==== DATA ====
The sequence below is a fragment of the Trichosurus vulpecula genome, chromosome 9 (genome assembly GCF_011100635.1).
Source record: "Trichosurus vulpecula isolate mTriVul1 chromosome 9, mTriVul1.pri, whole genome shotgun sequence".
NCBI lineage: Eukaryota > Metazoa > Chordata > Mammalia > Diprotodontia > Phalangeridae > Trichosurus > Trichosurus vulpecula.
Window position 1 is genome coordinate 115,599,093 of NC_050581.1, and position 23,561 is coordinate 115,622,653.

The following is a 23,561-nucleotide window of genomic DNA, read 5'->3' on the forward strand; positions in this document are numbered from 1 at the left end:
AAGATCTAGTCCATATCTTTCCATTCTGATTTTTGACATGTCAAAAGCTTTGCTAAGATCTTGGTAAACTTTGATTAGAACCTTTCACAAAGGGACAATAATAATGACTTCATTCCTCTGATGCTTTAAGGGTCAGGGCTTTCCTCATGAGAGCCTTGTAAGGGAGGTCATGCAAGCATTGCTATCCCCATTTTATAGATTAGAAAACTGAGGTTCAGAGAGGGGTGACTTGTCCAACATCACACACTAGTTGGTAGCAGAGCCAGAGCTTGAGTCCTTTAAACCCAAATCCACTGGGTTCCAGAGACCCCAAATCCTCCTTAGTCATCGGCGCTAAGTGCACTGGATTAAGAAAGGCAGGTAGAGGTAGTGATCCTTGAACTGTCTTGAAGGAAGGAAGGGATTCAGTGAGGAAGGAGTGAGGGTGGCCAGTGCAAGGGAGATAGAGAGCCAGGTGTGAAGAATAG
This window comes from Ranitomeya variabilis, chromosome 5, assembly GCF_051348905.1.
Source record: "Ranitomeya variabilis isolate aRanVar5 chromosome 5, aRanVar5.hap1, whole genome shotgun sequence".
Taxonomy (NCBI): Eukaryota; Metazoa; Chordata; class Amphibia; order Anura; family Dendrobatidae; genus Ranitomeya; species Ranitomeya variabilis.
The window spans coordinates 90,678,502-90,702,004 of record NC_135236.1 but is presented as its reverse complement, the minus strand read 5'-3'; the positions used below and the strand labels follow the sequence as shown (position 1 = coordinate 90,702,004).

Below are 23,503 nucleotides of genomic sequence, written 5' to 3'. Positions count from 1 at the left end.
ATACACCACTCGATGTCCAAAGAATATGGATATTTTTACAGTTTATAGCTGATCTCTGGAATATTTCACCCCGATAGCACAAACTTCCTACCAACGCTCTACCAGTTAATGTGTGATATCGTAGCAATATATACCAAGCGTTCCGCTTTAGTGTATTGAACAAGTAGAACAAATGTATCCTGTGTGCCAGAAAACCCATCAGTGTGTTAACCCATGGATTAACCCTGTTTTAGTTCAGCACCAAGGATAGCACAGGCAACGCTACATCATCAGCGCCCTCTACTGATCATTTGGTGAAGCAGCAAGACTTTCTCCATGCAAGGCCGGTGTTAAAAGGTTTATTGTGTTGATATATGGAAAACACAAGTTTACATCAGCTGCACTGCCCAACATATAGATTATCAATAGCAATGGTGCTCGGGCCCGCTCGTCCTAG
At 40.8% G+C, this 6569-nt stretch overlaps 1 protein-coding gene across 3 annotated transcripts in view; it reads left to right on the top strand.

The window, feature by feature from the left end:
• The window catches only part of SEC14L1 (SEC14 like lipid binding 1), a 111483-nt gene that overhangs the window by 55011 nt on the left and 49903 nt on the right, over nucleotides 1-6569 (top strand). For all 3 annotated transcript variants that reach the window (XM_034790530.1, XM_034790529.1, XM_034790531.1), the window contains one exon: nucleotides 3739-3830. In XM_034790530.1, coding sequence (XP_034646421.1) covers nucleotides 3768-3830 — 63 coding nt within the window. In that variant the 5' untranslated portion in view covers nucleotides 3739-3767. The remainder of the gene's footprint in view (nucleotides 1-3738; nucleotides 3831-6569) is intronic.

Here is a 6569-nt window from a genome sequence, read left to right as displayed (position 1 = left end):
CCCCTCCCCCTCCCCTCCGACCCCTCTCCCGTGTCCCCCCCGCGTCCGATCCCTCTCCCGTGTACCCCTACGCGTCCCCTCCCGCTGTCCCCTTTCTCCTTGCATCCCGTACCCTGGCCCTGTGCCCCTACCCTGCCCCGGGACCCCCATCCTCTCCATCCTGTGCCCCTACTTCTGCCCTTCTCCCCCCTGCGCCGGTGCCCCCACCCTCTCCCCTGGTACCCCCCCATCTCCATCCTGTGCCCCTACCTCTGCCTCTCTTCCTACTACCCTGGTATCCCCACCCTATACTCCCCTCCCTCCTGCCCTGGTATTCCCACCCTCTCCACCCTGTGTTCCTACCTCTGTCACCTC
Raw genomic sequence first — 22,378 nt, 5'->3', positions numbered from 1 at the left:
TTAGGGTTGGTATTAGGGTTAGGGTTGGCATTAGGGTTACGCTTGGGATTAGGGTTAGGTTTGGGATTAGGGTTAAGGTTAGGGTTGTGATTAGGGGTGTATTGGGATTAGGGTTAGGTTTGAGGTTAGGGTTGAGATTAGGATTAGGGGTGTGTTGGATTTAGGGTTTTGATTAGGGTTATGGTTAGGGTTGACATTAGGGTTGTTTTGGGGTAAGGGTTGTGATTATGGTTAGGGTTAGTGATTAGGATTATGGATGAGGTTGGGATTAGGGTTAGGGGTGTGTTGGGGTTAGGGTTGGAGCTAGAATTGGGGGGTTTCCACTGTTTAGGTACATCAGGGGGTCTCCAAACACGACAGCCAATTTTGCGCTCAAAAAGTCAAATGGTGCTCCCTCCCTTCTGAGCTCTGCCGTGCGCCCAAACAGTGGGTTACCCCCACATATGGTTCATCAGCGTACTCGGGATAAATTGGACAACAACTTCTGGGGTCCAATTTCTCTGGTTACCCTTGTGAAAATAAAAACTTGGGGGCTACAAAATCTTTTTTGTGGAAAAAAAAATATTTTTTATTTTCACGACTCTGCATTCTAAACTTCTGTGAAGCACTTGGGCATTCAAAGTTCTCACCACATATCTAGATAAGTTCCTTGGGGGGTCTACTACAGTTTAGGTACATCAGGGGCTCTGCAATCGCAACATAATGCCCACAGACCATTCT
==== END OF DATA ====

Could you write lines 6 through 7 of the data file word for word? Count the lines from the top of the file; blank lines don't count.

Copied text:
AAGATCTAGTCCATATCTTTCCATTCTGATTTTTGACATGTCAAAAGCTTTGCTAAGATCTTGGTAAACTTTGATTAGAACCTTTCACAAAGGGACAATAATAATGACTTCATTCCTCTGATGCTTTAAGGGTCAGGGCTTTCCTCATGAGAGCCTTGTAAGGGAGGTCATGCAAGCATTGCTATCCCCATTTTATAGATTAGAAAACTGAGGTTCAGAGAGGGGTGACTTGTCCAACATCACACACTAGTTGGTAGCAGAGCCAGAGCTTGAGTCCTTTAAACCCAAATCCACTGGGTTCCAGAGACCCCAAATCCTCCTTAGTCATCGGCGCTAAGTGCACTGGATTAAGAAAGGCAGGTAGAGGTAGTGATCCTTGAACTGTCTTGAAGGAAGGAAGGGATTCAGTGAGGAAGGAGTGAGGGTGGCCAGTGCAAGGGAGATAGAGAGCCAGGTGTGAAGAATAG
This window comes from Ranitomeya variabilis, chromosome 5, assembly GCF_051348905.1.